The "bird test" is going viral on TikTok as a way to assess the health and longevity of a relationship. But the driving theory behind the test isn't new — it's backed by research from one of the leading family counseling groups in the country, the Gottman Institute.
The renewed interest in the bird test kicked off when a TikTok user who goes by @alyssacardib posted about it in late October.
She summarized it in the video as: When one partner points out something that "could be deemed insignificant" to the other person, such as seeing a bird nearby, does the other person respond with genuine interest? She recalled how she and a then-new friend had a 10-minute long conversation about a woodpecker that she spotted. They've stayed close ever since.
Other TikTok users, including former Bachelorette Michelle Young, have filmed putting their romantic partners to the test. Spoiler: Young's new boyfriend was very enthused about the cardinal by the window. The hashtag #birdtest has accrued over 6 million views on the platform.
What is 'the bird test'?
In its most literal sense, the bird test is when you point out a bird to your significant other and observe how they react.
If they engage with what you said — for example by asking, "Where?" — or just want to know more about why you're interested in the bird, there's a good chance you're in a strong, long-lasting relationship, according to proponents of the test. If the other person doesn't seem to care about the bird and makes no effort to engage with your interest in it, the relationship is supposedly less healthy.
But the bird test doesn't apply just to birds, per the Gottman Institute; it's designed to measure how often in a relationship, when one person makes a bid for connection, their partner practices what's referred to as "turning toward" versus "turning away."
Turning towards means fully engaging with a bid for connection from your partner. Turning away means not responding to it. Bids are pretty much any time a person in a relationship seeks positive connection from their partner, whether that's through affection, affirmation or just any attention. A bid could be asking your partner to take out the trash, baking cookies for them or asking for advice; they can be complex and require effort or super simple.
In successful relationships, "turning toward" — when the other person happily chats about the bird, takes out the trash, compliments the cookies or gives advice — happens more often than not, the Gottman Institute has found.
Why does the 'bird test' work?
John Gottman, Ph.D., who co-founded the Gottman Institute, tested the importance of "turning toward," the driving theory behind the bird test, in research he conducted on newlyweds.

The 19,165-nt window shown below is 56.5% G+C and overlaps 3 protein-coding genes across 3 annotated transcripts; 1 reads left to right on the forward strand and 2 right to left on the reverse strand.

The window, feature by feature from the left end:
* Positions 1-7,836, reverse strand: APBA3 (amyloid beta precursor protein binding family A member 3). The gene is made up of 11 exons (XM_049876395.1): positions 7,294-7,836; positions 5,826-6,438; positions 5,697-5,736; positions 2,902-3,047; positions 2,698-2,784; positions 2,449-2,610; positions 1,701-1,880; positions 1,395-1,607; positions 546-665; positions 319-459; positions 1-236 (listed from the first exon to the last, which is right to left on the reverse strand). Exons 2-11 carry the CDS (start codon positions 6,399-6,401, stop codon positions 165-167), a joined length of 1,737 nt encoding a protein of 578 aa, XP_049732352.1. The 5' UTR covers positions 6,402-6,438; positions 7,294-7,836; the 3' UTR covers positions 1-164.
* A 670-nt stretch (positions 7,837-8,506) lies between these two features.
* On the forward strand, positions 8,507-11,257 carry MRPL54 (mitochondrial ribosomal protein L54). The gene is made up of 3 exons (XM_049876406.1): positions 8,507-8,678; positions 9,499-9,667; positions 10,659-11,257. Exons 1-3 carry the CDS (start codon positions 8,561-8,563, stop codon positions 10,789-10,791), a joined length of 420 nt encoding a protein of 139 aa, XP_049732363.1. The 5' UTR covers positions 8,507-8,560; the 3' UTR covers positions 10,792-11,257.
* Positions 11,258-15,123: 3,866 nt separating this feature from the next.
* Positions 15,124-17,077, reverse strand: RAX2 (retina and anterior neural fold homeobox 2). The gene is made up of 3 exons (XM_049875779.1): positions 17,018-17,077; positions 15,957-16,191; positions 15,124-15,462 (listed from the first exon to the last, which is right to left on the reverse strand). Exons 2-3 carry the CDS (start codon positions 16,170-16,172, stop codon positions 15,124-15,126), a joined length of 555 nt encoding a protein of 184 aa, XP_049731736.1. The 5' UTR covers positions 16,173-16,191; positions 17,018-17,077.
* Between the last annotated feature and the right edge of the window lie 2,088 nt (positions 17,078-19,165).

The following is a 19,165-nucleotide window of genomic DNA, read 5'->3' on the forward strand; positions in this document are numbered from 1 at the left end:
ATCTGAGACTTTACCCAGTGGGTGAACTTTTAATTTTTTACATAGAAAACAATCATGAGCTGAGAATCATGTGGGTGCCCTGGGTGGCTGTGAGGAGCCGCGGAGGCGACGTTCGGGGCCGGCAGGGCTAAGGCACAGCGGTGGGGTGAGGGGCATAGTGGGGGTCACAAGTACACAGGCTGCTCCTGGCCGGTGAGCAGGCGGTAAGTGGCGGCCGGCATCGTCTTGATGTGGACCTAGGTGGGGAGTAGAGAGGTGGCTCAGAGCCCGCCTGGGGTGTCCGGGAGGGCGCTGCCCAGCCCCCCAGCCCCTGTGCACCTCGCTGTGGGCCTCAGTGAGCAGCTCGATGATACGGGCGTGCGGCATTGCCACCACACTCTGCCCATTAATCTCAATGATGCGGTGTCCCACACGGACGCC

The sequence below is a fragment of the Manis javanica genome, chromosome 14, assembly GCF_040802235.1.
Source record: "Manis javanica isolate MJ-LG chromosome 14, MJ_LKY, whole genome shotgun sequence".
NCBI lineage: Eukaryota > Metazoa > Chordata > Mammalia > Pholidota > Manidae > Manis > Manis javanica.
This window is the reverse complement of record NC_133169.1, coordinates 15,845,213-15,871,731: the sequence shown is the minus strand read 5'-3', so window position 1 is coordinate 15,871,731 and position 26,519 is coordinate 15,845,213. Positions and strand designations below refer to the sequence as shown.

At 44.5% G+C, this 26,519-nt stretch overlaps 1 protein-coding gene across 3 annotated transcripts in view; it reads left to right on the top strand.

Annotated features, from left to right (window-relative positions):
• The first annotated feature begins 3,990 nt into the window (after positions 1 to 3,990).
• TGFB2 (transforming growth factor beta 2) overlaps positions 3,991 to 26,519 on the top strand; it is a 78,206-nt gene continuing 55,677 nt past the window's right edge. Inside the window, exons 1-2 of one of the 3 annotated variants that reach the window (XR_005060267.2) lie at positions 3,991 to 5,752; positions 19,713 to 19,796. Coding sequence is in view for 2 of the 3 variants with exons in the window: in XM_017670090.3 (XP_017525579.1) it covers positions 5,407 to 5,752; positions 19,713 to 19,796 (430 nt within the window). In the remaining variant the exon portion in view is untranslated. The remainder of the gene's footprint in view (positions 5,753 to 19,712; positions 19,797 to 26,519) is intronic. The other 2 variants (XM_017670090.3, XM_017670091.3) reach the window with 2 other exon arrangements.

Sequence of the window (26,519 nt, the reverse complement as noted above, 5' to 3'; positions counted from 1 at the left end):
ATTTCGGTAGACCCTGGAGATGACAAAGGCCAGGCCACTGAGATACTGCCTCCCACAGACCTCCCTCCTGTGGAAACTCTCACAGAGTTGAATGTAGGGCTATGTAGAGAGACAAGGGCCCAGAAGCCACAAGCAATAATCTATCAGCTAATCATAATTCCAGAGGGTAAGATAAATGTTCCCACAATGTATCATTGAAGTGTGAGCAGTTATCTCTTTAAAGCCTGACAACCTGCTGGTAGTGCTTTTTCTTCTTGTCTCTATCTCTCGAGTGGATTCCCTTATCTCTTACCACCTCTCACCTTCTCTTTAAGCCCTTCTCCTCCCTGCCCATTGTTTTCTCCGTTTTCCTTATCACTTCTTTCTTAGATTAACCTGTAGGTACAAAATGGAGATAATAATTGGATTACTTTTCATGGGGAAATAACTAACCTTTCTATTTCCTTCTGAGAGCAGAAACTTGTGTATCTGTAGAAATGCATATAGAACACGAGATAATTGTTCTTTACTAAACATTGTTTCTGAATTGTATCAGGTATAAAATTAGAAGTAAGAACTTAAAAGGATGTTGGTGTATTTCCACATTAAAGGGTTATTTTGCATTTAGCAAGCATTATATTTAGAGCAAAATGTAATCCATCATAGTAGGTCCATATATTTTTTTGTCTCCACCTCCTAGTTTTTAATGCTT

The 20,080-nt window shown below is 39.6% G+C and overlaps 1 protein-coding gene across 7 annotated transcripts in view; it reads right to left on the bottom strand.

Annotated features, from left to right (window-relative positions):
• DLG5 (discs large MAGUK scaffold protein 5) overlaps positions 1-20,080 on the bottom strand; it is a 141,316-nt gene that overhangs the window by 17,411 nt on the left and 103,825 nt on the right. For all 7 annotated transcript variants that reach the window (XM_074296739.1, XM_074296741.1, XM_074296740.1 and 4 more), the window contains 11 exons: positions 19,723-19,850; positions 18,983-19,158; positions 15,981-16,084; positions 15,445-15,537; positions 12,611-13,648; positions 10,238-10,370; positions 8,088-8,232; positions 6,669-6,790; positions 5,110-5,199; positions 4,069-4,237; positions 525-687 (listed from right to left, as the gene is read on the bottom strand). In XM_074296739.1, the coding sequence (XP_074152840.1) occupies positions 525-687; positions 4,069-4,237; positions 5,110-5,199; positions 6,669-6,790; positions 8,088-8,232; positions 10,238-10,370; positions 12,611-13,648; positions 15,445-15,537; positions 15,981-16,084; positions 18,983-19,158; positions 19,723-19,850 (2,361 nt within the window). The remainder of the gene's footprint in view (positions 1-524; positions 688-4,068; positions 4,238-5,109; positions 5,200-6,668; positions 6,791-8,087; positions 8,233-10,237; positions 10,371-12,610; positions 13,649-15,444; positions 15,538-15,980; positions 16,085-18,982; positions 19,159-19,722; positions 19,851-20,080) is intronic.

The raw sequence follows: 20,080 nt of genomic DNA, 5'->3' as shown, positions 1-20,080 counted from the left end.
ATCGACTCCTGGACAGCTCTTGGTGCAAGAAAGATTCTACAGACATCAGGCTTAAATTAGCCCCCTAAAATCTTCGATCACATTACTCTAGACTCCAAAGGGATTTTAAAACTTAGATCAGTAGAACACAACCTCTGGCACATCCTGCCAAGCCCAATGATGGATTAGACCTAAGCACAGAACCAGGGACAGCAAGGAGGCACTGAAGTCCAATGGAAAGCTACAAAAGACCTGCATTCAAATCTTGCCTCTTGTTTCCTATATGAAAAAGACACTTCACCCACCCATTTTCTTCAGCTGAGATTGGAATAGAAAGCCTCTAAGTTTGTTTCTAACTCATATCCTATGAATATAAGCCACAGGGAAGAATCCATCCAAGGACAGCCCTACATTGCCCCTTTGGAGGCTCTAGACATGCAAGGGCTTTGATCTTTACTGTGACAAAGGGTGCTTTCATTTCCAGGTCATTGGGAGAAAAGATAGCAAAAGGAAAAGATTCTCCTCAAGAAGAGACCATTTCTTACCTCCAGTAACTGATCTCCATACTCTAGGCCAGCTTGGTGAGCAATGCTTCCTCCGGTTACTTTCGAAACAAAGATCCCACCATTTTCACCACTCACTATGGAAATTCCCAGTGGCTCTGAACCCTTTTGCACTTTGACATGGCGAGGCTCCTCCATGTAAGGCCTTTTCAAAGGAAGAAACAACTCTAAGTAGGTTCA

“At the six-year follow-up (after the wedding), couples that stayed married turned toward one another 86% of the time,” according to the Gottman Institute. “Couples that divorced averaged only 33% of the time.”
Gottman-certified couples therapist Sinead Smyth previously told TODAY.com that “turning toward” is her No. 1 tip for maintaining a healthy relationship and that she and her husband try to practice it as much as they can. She also pointed out that since the pandemic, some couples have become more disengaged from each other, and they may not even notice when the other person is making a bid.
“I would start to disengage (from my husband) by escaping into my screen ... and not doing a lot of noticing if he was trying to make a bid for a connection," she recalled. "So one of the things that we have really made a point to do is really trying to reengage, like putting the phones down and really trying to do more of that turning towards.”
“People are just a bit more disengaged with each other generally, but the antidote is not to further disengage. It’s to actually engage,” she added. “So we’re really trying to be open to that, really on a daily basis. It’s really just a course correction for us.”
How to 'turn toward' your partner
The No. 1 tip from the Gottman Institute to turn toward your partner's bids successfully is to pay attention.
Really paying attention helps you identify the bid and understand its text and subtext. (It's not just about the bird; it's about caring about little things in life that your partner also cares about.)
Next, Gottman-certified therapist Zach Brittle advised that you and your partner have an honest discussion about how you both make bids and how you both respond. Understanding what your partner considers a bid will make it easier to recognize the importance of engaging with your partner the next time they seek connection.
"Make the word 'bids' part of your conversation and perhaps name your bids toward one another," Brittle suggested. "It’s OK to say, 'I’m making a bid for attention now.'"
Whether it be with a friend, family member, or romantic partner, something as simple as asking "where?" after they point to a bird outside can be a sign you truly care.